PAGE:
Holding hands, walks on the beach and dinner by candlelight. For some, this will be a dream picture of love. For others, it’ll create the feeling of butterflies in the stomach, but really it’s your breakfast repeating on you. Romantic comedies are not for everyone.
Pause for a second. Look at your wallet. How do you feel about that? Confused?
The word relationship is not reserved exclusively for romantic partnerships, despite popular culture trying to persuade you otherwise. There’s another kind of relationship everyone has – and it should not be taken lightly. We’re talking about your relationship with money.
Victoria University of Wellington advises its students about four potential money attitudes.
Money relationship types
1. Causing you stress, anger and anxiety
If this is how you feel when dating your partner, something needs to change. Either a break-up or a serious review of the relationship is in order. Because divorcing your money is impossible – unless you tried to marry an inanimate object like the woman who married the Eiffel Tower – try taking a fresh approach to money, instead.
“Try and shift your thinking and focus on what you have (skills, opportunities). Accept where you are now and think about what you can do to change,” the university advises.
2. In the too-hard basket, you don’t want to think about it
If you’ve had a bad experience in the love department, it’s understandable you might get discouraged from getting back out there. Or, maybe it just all feels too much to try and fit a relationship into a busy schedule. This can also be the case with money. Dealing with finances feels too overwhelming, so you avoid addressing the issue altogether.
While your relationship status is entirely a personal choice, refusing to think seriously about money can land you in hot water later on. Ignoring matters of the wallet can lead to over spending, or giving up on saving before you even really start. Make it a priority to look at how you can start a healthy relationship with money.
“Set aside enough money for things that really make you happy. See if you can learn to like and enjoy saving money,” the university suggests.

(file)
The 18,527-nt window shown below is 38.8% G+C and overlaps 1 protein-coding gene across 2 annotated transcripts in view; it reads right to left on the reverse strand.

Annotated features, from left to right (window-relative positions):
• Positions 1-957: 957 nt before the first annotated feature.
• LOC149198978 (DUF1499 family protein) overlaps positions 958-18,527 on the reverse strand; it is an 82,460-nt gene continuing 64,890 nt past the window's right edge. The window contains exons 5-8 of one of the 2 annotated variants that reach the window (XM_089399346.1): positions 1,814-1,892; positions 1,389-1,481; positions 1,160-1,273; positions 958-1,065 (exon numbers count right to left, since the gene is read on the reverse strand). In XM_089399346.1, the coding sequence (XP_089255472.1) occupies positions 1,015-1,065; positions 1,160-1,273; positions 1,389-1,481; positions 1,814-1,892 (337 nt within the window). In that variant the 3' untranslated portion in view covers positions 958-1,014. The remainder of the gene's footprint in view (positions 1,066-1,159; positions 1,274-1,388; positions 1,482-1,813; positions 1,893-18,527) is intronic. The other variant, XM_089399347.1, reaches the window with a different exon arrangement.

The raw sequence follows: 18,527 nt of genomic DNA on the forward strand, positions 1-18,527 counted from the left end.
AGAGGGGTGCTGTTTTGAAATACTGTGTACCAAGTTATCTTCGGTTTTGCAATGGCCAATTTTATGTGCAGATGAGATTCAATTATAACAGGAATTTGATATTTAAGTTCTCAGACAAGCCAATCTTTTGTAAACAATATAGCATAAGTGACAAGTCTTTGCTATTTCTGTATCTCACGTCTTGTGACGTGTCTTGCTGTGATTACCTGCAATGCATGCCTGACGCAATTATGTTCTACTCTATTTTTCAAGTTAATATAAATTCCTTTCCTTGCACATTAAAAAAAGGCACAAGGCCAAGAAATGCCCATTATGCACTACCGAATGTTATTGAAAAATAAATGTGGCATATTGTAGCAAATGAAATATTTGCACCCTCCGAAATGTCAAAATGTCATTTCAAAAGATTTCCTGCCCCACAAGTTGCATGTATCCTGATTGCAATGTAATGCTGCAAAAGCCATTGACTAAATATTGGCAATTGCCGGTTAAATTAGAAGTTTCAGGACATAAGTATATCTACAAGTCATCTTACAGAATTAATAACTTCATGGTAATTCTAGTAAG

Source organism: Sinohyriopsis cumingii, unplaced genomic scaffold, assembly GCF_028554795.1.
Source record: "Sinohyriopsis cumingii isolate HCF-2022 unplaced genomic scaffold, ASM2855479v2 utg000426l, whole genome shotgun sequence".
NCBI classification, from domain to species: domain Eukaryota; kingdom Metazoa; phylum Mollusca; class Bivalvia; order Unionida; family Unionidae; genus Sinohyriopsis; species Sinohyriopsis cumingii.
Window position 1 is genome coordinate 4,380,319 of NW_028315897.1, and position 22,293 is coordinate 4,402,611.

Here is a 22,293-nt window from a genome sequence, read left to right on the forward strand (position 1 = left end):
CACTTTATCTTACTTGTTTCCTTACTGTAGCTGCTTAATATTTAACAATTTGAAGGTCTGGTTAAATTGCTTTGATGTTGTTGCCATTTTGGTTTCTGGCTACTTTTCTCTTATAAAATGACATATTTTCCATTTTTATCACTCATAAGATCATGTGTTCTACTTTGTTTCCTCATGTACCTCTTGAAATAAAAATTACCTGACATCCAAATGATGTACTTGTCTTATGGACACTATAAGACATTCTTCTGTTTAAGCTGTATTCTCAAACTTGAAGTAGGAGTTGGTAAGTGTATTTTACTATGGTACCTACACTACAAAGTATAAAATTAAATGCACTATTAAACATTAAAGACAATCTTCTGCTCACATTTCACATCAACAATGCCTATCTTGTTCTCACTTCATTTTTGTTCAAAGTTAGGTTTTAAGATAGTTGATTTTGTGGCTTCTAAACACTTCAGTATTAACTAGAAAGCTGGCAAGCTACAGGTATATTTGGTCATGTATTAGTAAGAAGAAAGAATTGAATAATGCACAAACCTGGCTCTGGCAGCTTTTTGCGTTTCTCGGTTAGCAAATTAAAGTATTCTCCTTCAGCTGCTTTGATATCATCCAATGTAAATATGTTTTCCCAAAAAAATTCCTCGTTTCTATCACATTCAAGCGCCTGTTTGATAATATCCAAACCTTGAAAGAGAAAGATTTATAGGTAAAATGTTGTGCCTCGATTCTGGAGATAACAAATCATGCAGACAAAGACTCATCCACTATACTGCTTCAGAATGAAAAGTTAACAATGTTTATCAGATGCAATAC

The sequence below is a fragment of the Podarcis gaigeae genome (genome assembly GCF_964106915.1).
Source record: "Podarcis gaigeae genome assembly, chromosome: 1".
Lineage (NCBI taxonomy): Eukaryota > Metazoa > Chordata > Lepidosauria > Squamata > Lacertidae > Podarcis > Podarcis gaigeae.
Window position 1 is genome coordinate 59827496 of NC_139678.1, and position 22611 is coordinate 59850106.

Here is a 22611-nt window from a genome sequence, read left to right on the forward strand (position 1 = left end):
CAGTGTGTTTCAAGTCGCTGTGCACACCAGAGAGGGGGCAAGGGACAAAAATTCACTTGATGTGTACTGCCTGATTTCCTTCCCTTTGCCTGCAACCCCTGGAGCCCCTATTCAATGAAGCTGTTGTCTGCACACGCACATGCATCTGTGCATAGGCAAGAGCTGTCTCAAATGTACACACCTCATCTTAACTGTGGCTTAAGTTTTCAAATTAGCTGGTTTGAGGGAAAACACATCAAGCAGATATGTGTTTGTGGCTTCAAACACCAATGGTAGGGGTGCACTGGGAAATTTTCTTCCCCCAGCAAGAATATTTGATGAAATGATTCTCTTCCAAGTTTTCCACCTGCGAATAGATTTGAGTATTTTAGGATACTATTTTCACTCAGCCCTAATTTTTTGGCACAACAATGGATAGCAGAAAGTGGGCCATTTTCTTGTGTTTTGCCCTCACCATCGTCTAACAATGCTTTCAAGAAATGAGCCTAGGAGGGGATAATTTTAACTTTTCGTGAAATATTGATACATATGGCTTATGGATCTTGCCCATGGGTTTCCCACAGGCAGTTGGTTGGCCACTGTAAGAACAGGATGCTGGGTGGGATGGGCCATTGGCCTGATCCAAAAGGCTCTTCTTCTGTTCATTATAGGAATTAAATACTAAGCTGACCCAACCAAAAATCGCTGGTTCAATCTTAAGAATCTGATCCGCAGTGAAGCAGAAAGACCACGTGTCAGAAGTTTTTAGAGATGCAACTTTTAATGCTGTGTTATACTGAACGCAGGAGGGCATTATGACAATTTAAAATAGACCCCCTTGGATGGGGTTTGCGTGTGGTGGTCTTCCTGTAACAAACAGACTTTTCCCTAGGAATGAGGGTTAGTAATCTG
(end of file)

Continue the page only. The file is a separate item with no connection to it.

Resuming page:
Canstar also has some tips on ways you can save money, even if you’re new to the game.
3. It’s an obsession
Ah, young love. The days of texting marathons, scribbling his/her name on every surface available and computer generating images of what your future kids will look like. Avoiding financial fitness is unhealthy. So too is thinking about it 24/7, and having repeated fantasies of becoming the monopoly man while your friend tries to talk to you about their day. It’s all about balance folks, not just the bank balance.
“A competitive, ambitious trait is great, but make sure you don’t sacrifice your health or happiness in the pursuit of it.”
4. The master of balance
Mastering the balance of spending time as a couple and respecting each other’s space is quite the art. You prioritise the health of your relationship, without compromising on what you need to stay happy and healthy as an individual. If you can translate that approach into how you deal with money, you’re on to a winner.”You know it’s important enough to learn more about money and stay on top of it, but you also know it’s not so important that you sacrifice your health or well-being for it.”
When you don’t see eye to eye on money matters
Now you’ve had a chance to review your personal relationship with money, it’s also important to make sure you are on the same page about finances with your partner. Or, at least learn how your individual attitudes to money can complement each other.
A great time to look at this is when you’re about to move in together. Nothing says romance like water bills and groceries, after all. Canstar has compiled some advice on how couples can work on financial matters together. You can read this guide here.
And if you’re after some guidance on how to help your money relationship grow, check out Canstar’s research on savings accounts. You can compare account types to make sure you live in harmony with your savings.
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